Photographer: SeongJoon Cho/Bloomberg

Mongolia, Anyone? Junkiest Sovereign Debt Pays Less Than 6%

Updated on
  • Yields of CCC-rated countries drop amid hunt for returns
  • Investors pushed down risk scale to Mongolia, Ukraine, Belarus

As recently as 1999, investors seeking a 6 percent yield on a government bond could have bought 10-year U.S. Treasuries. These days they can’t even get that from Mongolia.

Central-bank bond buying has compressed yields in developed markets to unprecedented levels, pushing investors further down the risk spectrum in a hunt for higher returns. Yields on Mongolian dollar bonds maturing in 2021 fell below 6 percent for the first time on record late last month after dropping 3.5 percentage points this year.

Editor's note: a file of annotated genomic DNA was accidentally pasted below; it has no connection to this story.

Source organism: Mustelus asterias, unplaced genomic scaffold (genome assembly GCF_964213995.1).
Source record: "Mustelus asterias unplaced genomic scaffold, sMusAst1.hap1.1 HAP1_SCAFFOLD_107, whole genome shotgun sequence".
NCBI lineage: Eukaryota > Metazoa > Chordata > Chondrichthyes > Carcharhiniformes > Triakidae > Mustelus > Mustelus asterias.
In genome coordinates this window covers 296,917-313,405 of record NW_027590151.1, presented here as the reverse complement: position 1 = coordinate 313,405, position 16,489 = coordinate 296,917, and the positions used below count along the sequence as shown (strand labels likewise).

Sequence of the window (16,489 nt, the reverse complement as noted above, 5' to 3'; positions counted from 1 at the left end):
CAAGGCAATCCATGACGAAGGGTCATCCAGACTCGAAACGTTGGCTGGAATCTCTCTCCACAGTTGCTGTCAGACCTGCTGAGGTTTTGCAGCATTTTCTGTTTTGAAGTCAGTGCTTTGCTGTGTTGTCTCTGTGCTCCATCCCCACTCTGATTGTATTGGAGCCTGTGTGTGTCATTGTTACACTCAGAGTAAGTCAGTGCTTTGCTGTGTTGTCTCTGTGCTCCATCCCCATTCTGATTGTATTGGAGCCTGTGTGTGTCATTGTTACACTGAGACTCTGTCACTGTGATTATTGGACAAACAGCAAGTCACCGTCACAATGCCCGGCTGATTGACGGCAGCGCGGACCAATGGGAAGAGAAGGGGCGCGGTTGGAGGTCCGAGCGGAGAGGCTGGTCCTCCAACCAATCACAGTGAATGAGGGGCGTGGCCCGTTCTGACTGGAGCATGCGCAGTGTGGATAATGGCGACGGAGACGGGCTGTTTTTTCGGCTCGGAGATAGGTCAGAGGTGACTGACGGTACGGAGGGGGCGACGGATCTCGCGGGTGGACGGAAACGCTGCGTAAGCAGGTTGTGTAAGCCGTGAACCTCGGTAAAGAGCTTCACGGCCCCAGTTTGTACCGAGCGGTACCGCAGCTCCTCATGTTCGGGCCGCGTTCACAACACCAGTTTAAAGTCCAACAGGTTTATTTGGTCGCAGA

Yields on 2019-maturity Ukrainian debt and seven-year Belarussian bonds issued in June have also moved below 6 percent in the past two months. All three former Communist nations have a Bloomberg Composite rating of CCC+, or seven levels below investment grade. In a Bloomberg index of emerging-market sovereign dollar debt, only El Salvador, Barbados and Venezuela are rated lower.

Analysts at Morgan Stanley recommended buying Ukrainian bonds in a research note published Wednesday, saying the debt still offers value. Emerging-market sovereign credit spreads are likely to tighten even further over the coming months as improving fundamentals outweigh high valuations, the analysts said.

“While we are not arguing that EM sovereign is cheap on an outright basis, given the rally in the past 18 months, we do view EM sovereign credit as the most attractive global credit asset class,” said the analysts including Gordian Kemen.

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